We might never know what really happened to Jackie. But the feeling is that, whatever it was or wasn’t, it’s not as Erdely presented it.
With the story out there, Charlottesville Police Department investigated. They came up with nothing. On Monday Police Chief Timothy Long addressed the public:
“Unfortunately, we’re not able to conclude to any substantive degree that an incident that is consistent with the facts in the article occurred at the Phi Kappa Psi fraternity house, or any other fraternity house for that matter. I want to be clear: that doesn’t mean that something terrible didn’t happen to Jackie on the evening of September 28, 2012…So this case is not closed – it’s not closed by any stretch of the imagination.”
The Daily Star is now the only mainstream British daily newspaper with a topless stunna on Page 3. The Star is proud of this, using the fact as its main selling point:
But readers want more. Topless Lucy is not enough. On page 20, the Daily Star ‘FORUM’ features a few readers’ letters. We’ve picked out the highlights.
Grant is precise.
#NUSWomen15: Putting Policy into Action. So runs the slogan for the National Union of Students get together:
This year, on March 24 until the 26, hundreds of women will be descending upon Solihull for the best three days of the year: Women’s Conference.
Alongside debates on sex work (it should decriminalised) and money, motions to be debated include:
Motion 101: Putting pronouns on the cards
Submitted by: NUS LGBT Committee
1. Pronouns are used in the English language to replace nouns in order to make conversation easier. An example of the use of a pronoun is when referring to somebody instead of using their name.
2. The current delegate name badges at all NUS conferences and events simply state the delegate’s name, their constituent membership and if they attend an HE or an FE institution.
3. Delegates who use gender neutral pronouns currently have to write this on their badges themselves to ensure other delegates use their correct preferred pronouns.
Conference Further Believes:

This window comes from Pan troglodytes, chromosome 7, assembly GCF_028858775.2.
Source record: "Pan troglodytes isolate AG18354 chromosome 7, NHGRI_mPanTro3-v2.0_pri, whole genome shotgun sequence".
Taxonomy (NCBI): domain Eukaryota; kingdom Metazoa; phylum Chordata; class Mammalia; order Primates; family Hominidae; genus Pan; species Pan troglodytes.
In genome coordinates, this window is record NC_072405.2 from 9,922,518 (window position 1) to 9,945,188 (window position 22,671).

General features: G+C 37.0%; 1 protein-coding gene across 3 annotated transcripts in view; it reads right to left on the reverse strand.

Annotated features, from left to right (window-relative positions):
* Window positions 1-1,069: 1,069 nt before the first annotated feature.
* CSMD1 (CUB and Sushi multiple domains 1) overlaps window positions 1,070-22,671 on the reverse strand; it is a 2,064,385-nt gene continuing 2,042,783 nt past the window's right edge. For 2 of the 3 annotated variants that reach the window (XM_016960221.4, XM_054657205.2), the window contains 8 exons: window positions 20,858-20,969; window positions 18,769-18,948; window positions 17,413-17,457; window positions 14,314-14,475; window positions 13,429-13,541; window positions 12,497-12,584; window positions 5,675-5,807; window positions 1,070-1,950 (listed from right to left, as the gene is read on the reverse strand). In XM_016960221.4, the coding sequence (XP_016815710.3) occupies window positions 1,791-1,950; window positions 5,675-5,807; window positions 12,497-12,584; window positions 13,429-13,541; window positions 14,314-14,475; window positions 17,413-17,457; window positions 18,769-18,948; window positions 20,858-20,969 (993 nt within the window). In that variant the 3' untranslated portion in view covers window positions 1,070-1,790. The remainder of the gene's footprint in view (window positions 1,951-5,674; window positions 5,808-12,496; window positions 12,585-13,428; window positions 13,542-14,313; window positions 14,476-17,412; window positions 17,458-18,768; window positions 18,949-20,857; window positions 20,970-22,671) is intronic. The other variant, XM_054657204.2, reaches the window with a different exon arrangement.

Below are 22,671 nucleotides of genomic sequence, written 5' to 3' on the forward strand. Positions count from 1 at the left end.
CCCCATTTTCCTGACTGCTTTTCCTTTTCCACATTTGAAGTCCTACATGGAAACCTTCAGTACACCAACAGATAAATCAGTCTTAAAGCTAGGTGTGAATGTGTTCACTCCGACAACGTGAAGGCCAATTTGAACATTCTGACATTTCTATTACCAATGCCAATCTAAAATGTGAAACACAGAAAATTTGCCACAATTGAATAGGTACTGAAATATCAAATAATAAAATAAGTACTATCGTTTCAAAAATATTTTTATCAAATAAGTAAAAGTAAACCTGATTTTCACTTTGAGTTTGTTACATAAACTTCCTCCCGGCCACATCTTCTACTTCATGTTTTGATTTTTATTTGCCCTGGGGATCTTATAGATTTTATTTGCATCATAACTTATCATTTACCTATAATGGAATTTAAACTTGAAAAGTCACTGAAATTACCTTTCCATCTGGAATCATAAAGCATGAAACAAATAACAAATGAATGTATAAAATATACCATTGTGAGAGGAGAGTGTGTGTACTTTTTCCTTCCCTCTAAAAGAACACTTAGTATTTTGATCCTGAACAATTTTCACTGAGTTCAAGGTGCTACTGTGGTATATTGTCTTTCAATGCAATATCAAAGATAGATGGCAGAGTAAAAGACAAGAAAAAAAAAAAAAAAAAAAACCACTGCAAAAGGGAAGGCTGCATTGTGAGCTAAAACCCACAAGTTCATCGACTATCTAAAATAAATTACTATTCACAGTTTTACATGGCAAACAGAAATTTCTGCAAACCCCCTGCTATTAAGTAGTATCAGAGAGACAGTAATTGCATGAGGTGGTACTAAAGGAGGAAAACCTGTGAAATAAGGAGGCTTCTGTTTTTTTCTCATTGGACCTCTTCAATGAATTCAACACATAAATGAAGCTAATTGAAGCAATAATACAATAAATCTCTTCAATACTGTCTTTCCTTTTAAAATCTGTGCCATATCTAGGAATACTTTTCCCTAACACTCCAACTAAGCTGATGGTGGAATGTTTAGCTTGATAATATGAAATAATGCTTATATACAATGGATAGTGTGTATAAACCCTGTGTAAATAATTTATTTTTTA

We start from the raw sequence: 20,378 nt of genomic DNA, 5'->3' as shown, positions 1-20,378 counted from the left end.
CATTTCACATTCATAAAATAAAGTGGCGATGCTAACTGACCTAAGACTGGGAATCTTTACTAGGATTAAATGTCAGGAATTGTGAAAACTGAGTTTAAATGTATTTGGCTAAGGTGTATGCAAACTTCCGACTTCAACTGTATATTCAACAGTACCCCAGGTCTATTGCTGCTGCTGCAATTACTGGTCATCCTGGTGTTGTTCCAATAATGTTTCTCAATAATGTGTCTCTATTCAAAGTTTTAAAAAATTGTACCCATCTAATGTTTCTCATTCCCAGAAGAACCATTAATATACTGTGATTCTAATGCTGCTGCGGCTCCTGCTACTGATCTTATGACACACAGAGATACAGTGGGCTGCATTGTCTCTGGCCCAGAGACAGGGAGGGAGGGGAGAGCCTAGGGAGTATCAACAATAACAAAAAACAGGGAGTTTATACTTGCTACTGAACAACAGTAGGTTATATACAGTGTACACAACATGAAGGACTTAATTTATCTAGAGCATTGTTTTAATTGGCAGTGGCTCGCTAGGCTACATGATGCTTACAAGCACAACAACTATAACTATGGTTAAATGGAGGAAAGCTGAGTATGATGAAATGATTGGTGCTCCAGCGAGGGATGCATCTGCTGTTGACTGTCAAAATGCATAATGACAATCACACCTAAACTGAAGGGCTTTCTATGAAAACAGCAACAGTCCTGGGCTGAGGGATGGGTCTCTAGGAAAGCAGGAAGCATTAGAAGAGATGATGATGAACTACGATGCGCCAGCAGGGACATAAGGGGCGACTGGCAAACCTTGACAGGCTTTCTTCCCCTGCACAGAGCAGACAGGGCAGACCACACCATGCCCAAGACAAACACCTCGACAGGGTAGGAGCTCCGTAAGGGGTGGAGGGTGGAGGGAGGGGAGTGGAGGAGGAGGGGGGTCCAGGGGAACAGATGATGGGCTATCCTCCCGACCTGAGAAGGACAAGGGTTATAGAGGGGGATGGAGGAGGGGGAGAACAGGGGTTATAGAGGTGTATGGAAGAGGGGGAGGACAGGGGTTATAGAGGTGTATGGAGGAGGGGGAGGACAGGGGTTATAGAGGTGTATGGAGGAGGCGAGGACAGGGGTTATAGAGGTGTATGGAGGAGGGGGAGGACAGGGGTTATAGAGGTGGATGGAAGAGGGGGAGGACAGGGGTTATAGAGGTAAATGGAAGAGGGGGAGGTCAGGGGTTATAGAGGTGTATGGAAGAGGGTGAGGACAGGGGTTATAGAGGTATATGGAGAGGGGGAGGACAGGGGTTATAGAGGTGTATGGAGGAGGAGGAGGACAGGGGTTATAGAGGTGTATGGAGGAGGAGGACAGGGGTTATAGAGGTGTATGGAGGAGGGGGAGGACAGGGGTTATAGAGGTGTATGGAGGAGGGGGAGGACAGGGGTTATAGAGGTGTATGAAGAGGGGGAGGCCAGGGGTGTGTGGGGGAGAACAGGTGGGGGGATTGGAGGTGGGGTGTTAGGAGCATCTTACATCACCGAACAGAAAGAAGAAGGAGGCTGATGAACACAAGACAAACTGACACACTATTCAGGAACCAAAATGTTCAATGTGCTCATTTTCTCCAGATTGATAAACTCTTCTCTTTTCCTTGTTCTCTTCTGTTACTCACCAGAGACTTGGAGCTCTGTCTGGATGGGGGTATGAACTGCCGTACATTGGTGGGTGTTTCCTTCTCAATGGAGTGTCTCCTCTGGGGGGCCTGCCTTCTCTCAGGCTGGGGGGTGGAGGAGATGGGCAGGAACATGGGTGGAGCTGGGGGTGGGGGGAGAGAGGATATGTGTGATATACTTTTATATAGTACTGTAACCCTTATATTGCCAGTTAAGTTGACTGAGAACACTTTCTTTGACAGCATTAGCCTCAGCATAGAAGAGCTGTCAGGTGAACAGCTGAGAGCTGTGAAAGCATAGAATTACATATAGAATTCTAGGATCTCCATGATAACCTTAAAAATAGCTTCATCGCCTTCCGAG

1. Delegates currently having to manually write their pronouns on their badges may make them feel uncomfortable, othered, or outed as trans* (despite the safe space policy).
2. NUS Women’s Campaign is open to all who self-define as women, including (if they wish) those with complex gender identities which include ‘woman’, and those who experience oppression as women. The campaign affirms that self-definition of gender identity and pronouns are at the sole discretion of the individual in question.
3. Delegates to NUS Women’s conference may use pronouns that are not she/her, and encouraging all delegates to specify their pronouns will foster a culture of not assuming pronouns based on gender presentation and help ensure that everyone’s preferred gender pronouns are upheld.
4. All delegates specifying their pronouns and asking each other for pronouns may help to ensure that delegates are not misgendered, as this can make delegates feel unsafe or trigger gender dysphoria.
1. To ask all delegates attending NUS conferences and events for their pronouns at the point of registration (this would be a blank box which text could be typed into).
2. To print pronouns on all delegate’s badges.
3. To continue to reiterate when establishing the safe space policy that all delegates should respect and uphold each other’s pronouns.
When Brett and Naghmeh King told the story of their son Ashya King’s treatment to the Sun, the scoop was front-page news. Readers wanted to know what happened next to the desperatly ill child – Ashya is age 5 – who went on the run from the NHS in search of alternative proton beam therapy treatment.
The front page declares that the Kings were “hunted like criminals”. They were. Hampshire Police obtained a European arrest warrant for the parents on the issue of ‘neglect’. The papers told readers the boy had “hours to live“. The Mirror said it was “24 hours”. The Sun said it was “weeks“.
The message was that the parents were placing their child in mortal danger.
One journalist billed them as weirdos who belonged to “a millennial religious cult“.
The Daily Mirror reported:
Missing Ashya King has been spotted with his parents at a Spanish holiday resort, an expat said, as police battled to find the terminally ill boy.
Transfer balls: Chelsea and Liverpool fight to spend a fortune of Manchester United’s Radamel Falcao
Talking Balls wonders how much Manchester United’s Radamel Falcao is worth? The Colombian earns £265,000-a-week at Manchester United. Given that Harry Kane is on around £35,000 a week at Spurs, it’s looks like failing Falcao is the world’s most-overpaid footballer.
Barring a massive change in form and United manager Louis Van Gaal losing his mind, it’s pretty unlikely United will stump up the £43million to make Falcao’s loan deal permanent. So. If not United for Falcao, then what?
Today the Daily Mail says Falcao will be “offered” to Liverpool. That conversation should go a little like this:
Falcao agent: “Dear, Liverpool would you like to blow a massive chaunk of your transfer budget on Falcao and £1m a month in wages?”
The Daily Mirror adds: “Radamel Falcao ‘wants to leave Man United in the summer – even if offered a permanent deal'”
No black Africans are allowed to enter after 5pm.
The only Africans allowed into the compopund are those driving Chinese, European or Indian patrons. Although restuarant manager Ms Esther Zhao does allow Nairobi Senator Mike Sonko and former Cabinet Minister Raphael Tuju inside to eat. They are “loyal” African patrons who have spent Sh20,000 at the restaurant over set time.
“We don’t admit Africans that we don’t know because you never know who is Al-Shabaab and who isn’t. It is not like it is written on somebody’s face that they are a thug armed with a gun.”